Tags: Immigration | immigration | bus | undocumented | convention

Illegal Immigrants Cross Country on Bus Tour

By    |   Saturday, 18 August 2012 12:53 PM

A group of illegal immigrants who want to emerge from the shadows are crossing the country in a bus en route to their final destination of the Democratic National Convention in Charlotte, N.C., NBC News reported.

The group is calling it the “Undocubus” tour, which began in Phoenix on July 29, and most recently made stops in Tennessee.

The 30 or so housekeepers, day laborers, students and immigration activists hope to raise public awareness of the plight of living in an atmosphere of fear and oppression. They want to “make front and center a problem they feel President Obama has failed to confront,” according to the New York Times, which first reported on the bus tour.

“The No Papers No Fear Ride for Justice" is a national delegation of undocumented people and allies that left Phoenix on the anniversary of the state's implementation of SB1070 and is travelling across the country to rally the migrant community to overcome fear and organize to challenge anti-immigrant policies,” a statement on the group’s website says.

The bus tour has made stops in Colorado, New Mexico, Texas, Louisiana, Mississippi and Tennessee, NBC News reported. The tour is drawing criticism from some who think that the group members should be detained.

“They’re illegal immigrants advertising the fact and ICE (Immigration and Customs Enforcement) needs to pull them over and detain them,” Mark Krikorian, executive director of the Center of Immigration Studies, a think tank that supports tighter immigration controls, told NBC News. “I mean, it’s as simple as that. … You can’t arrest every illegal immigrant, but it seems to me advertising your illegality ought to be reason enough for you to be detained and removed from the country as a priority and the fact that they’re not is outrageous.”

NBC’s story drew thousands of online comments.

“Nice so now the illegal aliens are so ‘empowered’ and bold they openly spit in our faces,” one person wrote. “This country is so upside down. What a joke we have become.”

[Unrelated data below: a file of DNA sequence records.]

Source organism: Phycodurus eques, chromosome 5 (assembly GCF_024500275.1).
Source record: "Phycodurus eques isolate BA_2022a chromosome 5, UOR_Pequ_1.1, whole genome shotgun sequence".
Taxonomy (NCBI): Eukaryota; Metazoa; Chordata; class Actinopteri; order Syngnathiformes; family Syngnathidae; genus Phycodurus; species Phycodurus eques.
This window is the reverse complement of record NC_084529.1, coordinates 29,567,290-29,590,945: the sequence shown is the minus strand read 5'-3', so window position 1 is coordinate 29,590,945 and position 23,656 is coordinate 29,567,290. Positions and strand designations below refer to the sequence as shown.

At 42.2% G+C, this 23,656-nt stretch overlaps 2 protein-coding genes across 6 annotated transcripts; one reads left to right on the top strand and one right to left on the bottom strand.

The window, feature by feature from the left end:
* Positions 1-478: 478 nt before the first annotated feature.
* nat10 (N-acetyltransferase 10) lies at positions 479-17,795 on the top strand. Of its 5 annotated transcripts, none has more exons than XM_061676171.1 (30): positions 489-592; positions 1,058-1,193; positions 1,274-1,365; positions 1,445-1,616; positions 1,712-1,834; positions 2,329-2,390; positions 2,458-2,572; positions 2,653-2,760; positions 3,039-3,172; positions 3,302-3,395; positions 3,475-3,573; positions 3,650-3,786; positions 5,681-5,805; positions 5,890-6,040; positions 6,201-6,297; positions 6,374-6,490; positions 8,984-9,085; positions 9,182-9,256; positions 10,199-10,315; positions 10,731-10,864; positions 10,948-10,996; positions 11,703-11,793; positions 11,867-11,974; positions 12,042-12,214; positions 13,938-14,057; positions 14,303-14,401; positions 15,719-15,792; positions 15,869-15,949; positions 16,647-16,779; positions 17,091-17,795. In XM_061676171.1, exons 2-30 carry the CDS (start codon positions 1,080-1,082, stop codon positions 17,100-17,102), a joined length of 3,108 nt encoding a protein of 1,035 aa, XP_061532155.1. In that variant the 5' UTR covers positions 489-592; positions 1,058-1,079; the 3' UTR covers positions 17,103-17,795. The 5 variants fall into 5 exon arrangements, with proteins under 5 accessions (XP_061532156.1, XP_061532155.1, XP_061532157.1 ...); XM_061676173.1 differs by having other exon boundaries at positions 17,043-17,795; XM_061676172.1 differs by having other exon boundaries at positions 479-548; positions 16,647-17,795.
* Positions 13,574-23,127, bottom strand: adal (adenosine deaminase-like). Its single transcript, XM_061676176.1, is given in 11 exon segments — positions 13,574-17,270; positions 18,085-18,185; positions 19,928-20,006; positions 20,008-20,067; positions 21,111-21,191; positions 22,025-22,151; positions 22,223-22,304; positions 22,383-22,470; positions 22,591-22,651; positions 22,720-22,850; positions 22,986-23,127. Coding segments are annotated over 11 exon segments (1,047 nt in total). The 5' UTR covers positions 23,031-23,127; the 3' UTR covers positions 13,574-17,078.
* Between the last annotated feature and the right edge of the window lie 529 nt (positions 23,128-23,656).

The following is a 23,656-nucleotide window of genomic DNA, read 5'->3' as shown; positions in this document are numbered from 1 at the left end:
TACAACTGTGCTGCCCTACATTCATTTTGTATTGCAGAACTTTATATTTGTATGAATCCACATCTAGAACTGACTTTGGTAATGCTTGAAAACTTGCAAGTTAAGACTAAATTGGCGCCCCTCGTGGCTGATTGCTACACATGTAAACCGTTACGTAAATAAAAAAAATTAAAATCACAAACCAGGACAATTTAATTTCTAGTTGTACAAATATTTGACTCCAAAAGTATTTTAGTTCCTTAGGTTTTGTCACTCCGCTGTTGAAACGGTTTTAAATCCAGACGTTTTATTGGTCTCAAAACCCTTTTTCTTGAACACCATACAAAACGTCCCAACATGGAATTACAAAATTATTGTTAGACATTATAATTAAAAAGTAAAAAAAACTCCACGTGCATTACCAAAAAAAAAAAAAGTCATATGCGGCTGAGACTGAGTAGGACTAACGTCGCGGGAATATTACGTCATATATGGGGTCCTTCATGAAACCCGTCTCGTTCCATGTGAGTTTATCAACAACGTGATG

Another wrote, “Gamechanger here folks. When lawbreaking people feel empowered to brazenly and openly declare their lack of care for U.S. laws it's a major problem. It's time for the government to take steps to reform immigration policy, not just talk about it.”

Barbara Gonzalez, a U.S. Immigration and Customs Enforcement spokeswoman, told NBC News in a statement, “ICE is focused on smart, effective immigration enforcement that prioritizes the removal of criminal aliens, recent border crossers and egregious immigration law violators, such as those who have been previously removed from the United States.”

The tour comes at a volatile time for the immigration issue. The Obama administration's new policy, dubbed "deferred action for childhood arrivals," took effect this week. It grants temporary legal status to many young illegal immigrants, ending the threat of deportation for at least two years. But the policy does not entitle the immigrants to state services such as driver’s licenses.

Last week, New York City Mayor Michael Bloomberg and media mogul Rupert Murdoch teamed up in Boston for a discussion to press the case to make it easier for legal immigrants to come to the U.S. and for the federal government to create a residency path for illegal immigrants, the Boston Globe reported.

They made the case that America needs more engineers and other professionals that the U.S. cannot supply right now, and that the U.S. should grant work visas to university graduates with advanced degrees instead of making them go through red tape.

The “Undocubus” ride winds up in at the Democratic National Convention, where the illegal immigrants intend to convey their message.

“I think it’s important for people within the undocumented community to find some kind of technique that can have some success in increasing the pressure on the political process and on Obama and on the Democrats,” Gary Gerstle, a professor at Vanderbilt University, told NBC News.

“I think in order for more to happen, there has to be more of an immigrant-rights movement and there has to be more of a human-rights movement in the U.S., and in thinking about how that might happen, I think the ‘undocubus’ is innovative and has a chance of making a difference and it fits within a broader history of non-violent peaceful protest.”

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